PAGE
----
HHWs: What’s in Your Garage?

This weekend, I was planning to pack up all the old cleaners, paints, and other assorted chemicals that have accumulated in my garage over the last three years and drive them to the town dump.  I jumped online yesterday to see how much said disposal might cost, and got quite an education in hazardous household waste (HHW).  Made me think twice about the way I’ve been doing things around the house.

What are HHW products and why do they cause problems?  Certain household cleaners and home improvement products (think paint thinner, herbicides, oven cleaner, and the like) contain ingredients that are toxic, ignitable, or corrosive.  When used on your lawn or poured down your drain, they can make their way into the groundwater and pollute the environment.  Greenplanetethics.com has what seems a fairly comprehensive list of what constitutes an HHW and how to identify them in your home.

Here’s a look at some of the nasties in my garage:

HHWs at my house

According to the Nashua Regional Planning Commission, which controls hazardous waste collection where I live, “when you see the words “caution,” “poison,” “warning,” or “danger” on a product label, you are dealing with a potentially hazardous material that cannot be disposed of as regular waste.”  In my town, a $10 fee will allow me to dispose of 10 gallons of material.  The EPA’s website states that the average home can accumulate as much as 100 pounds of HHW in the basement and garage and in storage closets. That would be a really big bill!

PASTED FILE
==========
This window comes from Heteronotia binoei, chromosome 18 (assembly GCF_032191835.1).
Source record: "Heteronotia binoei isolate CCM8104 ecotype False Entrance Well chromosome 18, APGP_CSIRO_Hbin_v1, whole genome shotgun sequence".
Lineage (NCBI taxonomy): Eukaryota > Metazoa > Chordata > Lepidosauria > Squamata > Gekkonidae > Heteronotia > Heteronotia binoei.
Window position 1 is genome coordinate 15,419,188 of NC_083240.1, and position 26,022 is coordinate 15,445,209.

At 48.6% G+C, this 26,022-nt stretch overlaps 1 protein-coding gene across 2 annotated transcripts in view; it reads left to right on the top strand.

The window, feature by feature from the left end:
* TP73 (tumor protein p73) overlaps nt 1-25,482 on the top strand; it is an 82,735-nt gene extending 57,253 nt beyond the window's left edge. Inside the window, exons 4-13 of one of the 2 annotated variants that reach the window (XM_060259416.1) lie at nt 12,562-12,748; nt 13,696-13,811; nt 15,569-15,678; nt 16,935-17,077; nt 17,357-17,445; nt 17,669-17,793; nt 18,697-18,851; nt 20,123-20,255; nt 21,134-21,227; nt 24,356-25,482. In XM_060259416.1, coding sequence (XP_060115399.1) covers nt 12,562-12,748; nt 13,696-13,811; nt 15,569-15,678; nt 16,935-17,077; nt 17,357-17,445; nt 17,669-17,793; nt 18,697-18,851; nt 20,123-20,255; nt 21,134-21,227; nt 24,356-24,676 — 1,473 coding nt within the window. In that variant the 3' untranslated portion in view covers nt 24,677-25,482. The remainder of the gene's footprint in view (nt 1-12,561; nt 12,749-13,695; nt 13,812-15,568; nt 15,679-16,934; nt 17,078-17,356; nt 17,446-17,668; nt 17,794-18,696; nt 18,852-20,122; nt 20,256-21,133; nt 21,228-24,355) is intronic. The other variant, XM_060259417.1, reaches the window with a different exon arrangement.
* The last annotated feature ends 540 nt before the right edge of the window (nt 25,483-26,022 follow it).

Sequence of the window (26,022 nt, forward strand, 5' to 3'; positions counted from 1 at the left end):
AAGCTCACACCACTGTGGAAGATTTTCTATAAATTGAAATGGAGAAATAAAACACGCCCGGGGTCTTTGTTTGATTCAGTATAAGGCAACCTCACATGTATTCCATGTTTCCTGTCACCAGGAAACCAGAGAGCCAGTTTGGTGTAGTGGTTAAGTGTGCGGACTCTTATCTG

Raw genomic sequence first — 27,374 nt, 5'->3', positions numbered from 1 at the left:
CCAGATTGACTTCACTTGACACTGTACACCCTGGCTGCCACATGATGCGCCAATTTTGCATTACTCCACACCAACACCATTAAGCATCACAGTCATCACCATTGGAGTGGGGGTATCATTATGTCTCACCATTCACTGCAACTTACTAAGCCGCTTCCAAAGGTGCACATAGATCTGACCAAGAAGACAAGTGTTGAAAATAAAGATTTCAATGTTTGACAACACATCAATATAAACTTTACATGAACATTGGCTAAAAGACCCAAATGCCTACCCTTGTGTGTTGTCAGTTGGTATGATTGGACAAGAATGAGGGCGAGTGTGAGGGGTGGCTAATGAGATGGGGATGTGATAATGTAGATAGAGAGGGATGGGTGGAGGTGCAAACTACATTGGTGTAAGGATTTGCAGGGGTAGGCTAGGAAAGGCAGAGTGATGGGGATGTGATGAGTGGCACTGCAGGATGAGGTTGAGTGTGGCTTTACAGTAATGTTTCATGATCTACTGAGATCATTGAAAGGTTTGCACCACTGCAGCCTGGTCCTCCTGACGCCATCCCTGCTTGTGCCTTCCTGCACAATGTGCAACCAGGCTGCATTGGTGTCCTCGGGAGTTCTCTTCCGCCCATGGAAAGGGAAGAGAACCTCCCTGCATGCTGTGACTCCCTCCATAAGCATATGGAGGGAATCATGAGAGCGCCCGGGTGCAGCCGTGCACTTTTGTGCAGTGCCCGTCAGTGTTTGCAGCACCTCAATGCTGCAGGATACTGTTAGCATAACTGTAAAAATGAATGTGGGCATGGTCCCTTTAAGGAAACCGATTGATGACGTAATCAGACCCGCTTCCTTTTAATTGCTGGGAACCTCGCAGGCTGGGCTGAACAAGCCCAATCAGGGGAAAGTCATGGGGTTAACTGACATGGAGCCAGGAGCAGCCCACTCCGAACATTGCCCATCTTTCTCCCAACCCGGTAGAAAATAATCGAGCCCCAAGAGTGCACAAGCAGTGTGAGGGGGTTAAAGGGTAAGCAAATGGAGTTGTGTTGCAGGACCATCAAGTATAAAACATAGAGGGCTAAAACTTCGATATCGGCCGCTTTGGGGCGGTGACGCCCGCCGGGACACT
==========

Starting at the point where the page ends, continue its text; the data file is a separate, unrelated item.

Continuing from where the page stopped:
I’m glad I’m doing something about this stockpile now, before it gets any bigger.  Besides the cost, though, there are the kids to consider.  You wouldn’t think it, but the older they get, the more creative they get with their play, and you never know what they might do with that bug poison you meant to clean out of the spray bottle (which you never should have used that way in the first place!).  And is it really safe to have all these chemicals residing near each other?

The bad news is I can’t just drive these chemicals to the dump any old time.  According to our town’s website, HHWs are not accepted there.  The good news is that there are designated times and sites for HHW collection; dates are listed for May and June.   For anyone who lives in Southern New Hampshire, you may want to check out the Nashua Regional Planning Commission HHW web page for complete details.

From now on, I’m going to make an effort to buy more products that can safely be disposed of in the trash or down the drain.  Or make them myself.  Under Earth Friendly Alternatives at the NRPC website, there is an impressive list of general and kitchen cleaners that can be made with things I already have around the house – baking soda, vinegar, and lemons, to name a few.  Join me in printing it out and tacking it to the fridge as a reminder, if nothing else, to try to be more green.  I am psyched to try baby oil as a hand cleaner next time I paint the kitchen cabinets.

“We are living in a false economy where the price of goods and services does not include the cost of waste and pollution,” Lynn Landes, Founder and Director of Zero Waste America.

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